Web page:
The founder of r/WallStreetBets describes "one thing about the stock market" that you learn on your own

The retail community continues to move stocks more than a year after the initial craze for meme stocks in early 2021.

The founder of r/WallStreetBets, a Reddit forum for retail traders to discuss stocks and options, had some advice for the community: The best financial education comes from the school of hard knocks.

“I learned a lot from my experience,” r/WallStreetBets’ Jaime Rogozinski told Yahoo Finance Live (video above). “There is one thing about the stock market that no book can teach you, and that is to control your emotions and be able to think rationally when you are in a trade.”

Photo by: STRF/STAR MAX/IPx 2021 2/2/21 Shares of GameStop, AMC and Silver fall as Reddit's short-term rally loses steam.  STAR MAX photo: GameStop, AMC, Reddit, Robinhood, WallStreetBets, stock charts and logos taken from Apple devices..

Shares of GameStop, AMC and Silver are all down as Reddit’s short-lived rally fades. (STAR ​​MAX, Associated Press)

Rogozinski emphasized that traders of all levels, especially those new to trading, should not be afraid of making mistakes. Losses are inevitable and are key to gaining experience in the market.

“Often these retailers use smaller amounts of money,” Rogozinski added. “They can afford to lose 100% because we’re talking about $100 or $50, you know? This is the cost of training. They can go through, get their hands dirty and find what they like.”

Trading memes for investment

R/WallStreetBets subreddit was established in January 2012 and now boasts over 12.5 million members. The page went viral for its involvement in the short-shrinking craze and the retail trade that sent GameStop (GME) shares soared in early 2021 and led to a congressional hearing.

“One of the things about retailers, WallStreetBets, is that they’re a collective,” Rogozinski said. “This is not an individual. People come together and decide collectively.”

Rogozinksi explained that retailers tend to be younger and more “careful” with their finances.

On r/WallStreetBets, “what it allows them to do is learn about it in a fun way, speaking a language that makes it accessible,” Rogozinski said. “I often say that … the concepts that CFAs, the Certified Financial Analysts, have or [those with a] master’s degree, they just have a lot of jargon for concepts that aren’t really that complicated. In WallStreetBets, you have exactly the same concepts, but they have easier words, or they’ll have different words that sometimes make it more cartoony, funnier, more meme-like.”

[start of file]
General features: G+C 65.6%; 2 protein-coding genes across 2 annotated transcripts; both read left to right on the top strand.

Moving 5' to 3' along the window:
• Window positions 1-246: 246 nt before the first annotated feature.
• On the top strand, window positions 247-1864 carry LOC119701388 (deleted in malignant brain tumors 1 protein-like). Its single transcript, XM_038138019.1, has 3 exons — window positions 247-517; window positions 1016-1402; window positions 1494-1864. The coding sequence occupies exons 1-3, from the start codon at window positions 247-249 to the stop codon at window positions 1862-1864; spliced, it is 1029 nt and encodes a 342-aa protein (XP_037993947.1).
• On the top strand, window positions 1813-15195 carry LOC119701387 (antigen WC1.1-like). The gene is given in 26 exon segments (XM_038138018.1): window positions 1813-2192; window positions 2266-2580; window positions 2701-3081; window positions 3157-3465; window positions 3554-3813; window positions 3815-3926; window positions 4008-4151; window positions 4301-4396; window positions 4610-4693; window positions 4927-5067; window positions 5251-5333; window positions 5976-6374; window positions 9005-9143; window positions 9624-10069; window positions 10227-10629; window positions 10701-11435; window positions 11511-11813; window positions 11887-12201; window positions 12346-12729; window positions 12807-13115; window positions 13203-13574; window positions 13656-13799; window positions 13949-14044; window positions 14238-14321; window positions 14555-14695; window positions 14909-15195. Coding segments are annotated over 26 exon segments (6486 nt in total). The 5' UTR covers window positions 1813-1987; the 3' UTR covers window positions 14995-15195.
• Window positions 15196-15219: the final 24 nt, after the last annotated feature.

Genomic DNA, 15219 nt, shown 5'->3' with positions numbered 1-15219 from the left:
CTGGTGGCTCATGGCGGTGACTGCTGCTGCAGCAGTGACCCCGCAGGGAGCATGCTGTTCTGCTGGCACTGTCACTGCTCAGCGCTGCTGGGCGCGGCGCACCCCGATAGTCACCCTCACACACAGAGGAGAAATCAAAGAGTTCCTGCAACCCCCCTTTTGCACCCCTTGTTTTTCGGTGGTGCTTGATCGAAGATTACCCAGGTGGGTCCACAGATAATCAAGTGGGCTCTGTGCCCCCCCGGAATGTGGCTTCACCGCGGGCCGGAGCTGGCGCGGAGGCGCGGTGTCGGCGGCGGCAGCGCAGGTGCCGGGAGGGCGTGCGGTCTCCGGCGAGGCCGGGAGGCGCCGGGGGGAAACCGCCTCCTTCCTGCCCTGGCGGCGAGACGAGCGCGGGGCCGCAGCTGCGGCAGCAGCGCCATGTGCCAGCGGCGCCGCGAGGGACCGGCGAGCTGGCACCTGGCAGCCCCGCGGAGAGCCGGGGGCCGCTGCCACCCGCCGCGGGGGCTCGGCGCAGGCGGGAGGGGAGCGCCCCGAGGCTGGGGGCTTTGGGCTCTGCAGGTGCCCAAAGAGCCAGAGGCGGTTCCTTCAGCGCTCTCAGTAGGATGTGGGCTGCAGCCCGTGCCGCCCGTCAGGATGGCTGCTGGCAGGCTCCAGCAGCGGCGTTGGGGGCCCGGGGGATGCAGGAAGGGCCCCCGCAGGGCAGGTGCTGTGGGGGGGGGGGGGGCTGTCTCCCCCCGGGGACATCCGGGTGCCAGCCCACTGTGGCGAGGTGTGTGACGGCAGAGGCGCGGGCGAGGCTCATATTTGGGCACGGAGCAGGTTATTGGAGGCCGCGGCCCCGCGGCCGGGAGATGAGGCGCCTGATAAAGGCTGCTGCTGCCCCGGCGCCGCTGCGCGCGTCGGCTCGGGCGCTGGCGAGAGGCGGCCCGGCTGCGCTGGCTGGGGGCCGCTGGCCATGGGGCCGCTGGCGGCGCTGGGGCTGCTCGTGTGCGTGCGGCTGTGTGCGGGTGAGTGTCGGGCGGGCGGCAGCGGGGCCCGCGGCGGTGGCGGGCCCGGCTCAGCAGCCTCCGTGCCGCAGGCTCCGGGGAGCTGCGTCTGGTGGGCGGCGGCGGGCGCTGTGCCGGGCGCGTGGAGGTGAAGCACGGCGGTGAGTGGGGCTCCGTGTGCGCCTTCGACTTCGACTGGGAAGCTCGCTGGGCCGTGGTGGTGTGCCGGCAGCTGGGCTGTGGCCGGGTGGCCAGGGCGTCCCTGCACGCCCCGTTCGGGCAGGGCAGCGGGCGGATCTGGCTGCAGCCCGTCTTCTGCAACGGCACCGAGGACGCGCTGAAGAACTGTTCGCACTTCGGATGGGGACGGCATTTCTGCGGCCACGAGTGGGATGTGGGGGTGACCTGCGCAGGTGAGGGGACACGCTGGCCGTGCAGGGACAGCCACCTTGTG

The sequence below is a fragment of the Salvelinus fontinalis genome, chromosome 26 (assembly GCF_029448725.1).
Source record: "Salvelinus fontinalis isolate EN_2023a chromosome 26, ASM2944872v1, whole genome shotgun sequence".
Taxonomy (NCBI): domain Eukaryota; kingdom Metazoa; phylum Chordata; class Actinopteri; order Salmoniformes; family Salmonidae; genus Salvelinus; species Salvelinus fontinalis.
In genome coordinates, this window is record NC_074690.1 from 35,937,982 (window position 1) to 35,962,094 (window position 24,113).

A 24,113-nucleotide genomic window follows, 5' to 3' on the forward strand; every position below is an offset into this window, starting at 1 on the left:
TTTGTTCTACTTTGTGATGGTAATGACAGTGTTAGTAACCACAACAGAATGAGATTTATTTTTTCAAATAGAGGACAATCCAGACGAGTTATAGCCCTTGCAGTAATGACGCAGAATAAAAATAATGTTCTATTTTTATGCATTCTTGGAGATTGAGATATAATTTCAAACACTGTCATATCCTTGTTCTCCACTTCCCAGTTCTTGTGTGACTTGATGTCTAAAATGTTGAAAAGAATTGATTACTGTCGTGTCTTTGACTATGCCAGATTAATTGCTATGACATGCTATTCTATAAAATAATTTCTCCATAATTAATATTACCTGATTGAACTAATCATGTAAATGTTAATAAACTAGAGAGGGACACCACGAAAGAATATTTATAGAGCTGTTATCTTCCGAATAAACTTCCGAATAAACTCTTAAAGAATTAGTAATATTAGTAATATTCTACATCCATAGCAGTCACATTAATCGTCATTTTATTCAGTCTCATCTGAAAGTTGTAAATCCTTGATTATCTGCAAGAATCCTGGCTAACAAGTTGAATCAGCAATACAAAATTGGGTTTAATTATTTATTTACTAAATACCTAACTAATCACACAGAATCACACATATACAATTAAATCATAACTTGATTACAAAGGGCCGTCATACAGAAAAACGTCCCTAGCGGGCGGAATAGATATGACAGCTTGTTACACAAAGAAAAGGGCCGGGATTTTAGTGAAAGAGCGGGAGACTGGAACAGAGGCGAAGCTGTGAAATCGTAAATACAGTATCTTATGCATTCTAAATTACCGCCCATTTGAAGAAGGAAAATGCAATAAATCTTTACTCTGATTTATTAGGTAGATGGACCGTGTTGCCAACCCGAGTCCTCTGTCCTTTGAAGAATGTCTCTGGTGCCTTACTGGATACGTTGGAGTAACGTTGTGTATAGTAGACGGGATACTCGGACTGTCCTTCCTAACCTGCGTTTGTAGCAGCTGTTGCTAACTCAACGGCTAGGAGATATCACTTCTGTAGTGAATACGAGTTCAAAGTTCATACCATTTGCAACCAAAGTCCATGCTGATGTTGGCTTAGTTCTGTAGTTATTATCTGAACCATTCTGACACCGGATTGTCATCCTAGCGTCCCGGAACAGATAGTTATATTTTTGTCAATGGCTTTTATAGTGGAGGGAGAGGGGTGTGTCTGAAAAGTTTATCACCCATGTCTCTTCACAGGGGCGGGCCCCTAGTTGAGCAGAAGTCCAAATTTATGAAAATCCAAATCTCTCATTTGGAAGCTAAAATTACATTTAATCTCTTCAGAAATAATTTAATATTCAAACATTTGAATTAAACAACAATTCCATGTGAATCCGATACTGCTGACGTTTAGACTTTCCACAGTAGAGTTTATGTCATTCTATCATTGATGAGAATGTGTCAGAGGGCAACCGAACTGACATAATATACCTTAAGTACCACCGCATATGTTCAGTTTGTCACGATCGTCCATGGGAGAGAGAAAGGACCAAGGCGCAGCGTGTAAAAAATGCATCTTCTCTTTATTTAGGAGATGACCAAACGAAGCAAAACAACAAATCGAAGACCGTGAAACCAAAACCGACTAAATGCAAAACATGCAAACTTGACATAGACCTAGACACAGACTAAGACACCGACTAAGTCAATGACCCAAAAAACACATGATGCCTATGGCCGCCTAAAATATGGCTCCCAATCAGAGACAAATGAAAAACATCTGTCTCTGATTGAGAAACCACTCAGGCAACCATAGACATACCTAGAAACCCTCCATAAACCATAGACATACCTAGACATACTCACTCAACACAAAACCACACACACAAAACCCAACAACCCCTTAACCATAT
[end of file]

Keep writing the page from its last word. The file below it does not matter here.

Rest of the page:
Gallup May 2022 research found that 56% of US adults, a total of 144.6 million people, owned stocks, including 25% of households earning less than $40,000 a year.

While many shareholders invest for the long term for purposes such as retirement, Rogozinksi noted that meme stocks are a different animal entirely because of their unpredictability.

“These are not investments, these are transactions,” explained Rogozinski. “So if you want to get into a highly volatile trade like GameStop or like a meme stock, you need to know how to trade it properly.”

A customer leaves the Bed Bath & Beyond store in Novi, Michigan, U.S., January 29, 2021. REUTERS/Emily Elkonin

A customer leaves a Bed Bath & Beyond store in Novi, Michigan, U.S., January 29, 2021. REUTERS/Emily Elconin

Meme stocks are typically consumer-facing companies that marketers already have a relationship with, such as the aforementioned GameStop, AMC, or Bed Bath & Beyond.

“You have to have stock for a company that’s tangible that retailers can relate to, not some obscure, I don’t know, chemical materials company,” Rogozinski said. “It’s a store you can go to, it’s a car you can drive, it’s a chip you can put in your computer.

Meme stocks have ‘reminiscent ingredients’

Although r/WallStreetBets is an incubator of meme culture, Rogozinski does not consider himself a meme trader.

“I have a very particular trading style and it’s not meme trading in stocks – I’ve never understood that,” he said. “But I’m definitely happy with what’s going on and it’s definitely a very new phenomenon that I’m not sure a lot of people have really grasped.”

Rogozinski’s comments were on top of a meme fueled rally at Bed Bath & Beyond (BBBY) availability. The retailer’s stock subsequently took a nosedive after activist investor and GameStop chairman Ryan Cohen liquidated his 9.8% stake in BBBY for $68 million.

At the time, the stock hit a high of $28.04 on August 16 before falling 30% that day. Since then, activity in the stock has cooled somewhat, although the stock was still up more than 92% for the month of August.

Although he hasn’t personally invested in Bed Bath & Beyond, Rogozinski is still “on board” with the idea of ​​it being a meme-stock business.

“You can see there’s a lot of similarities with GameStop,” Rogozinski said of the hype surrounding the brand and its volume of trade. “We’re getting a lot of reminiscent ingredients we saw at GameStop.”

Luke is a producer for Yahoo Finance. You can follow him on Twitter @theLukeCM.

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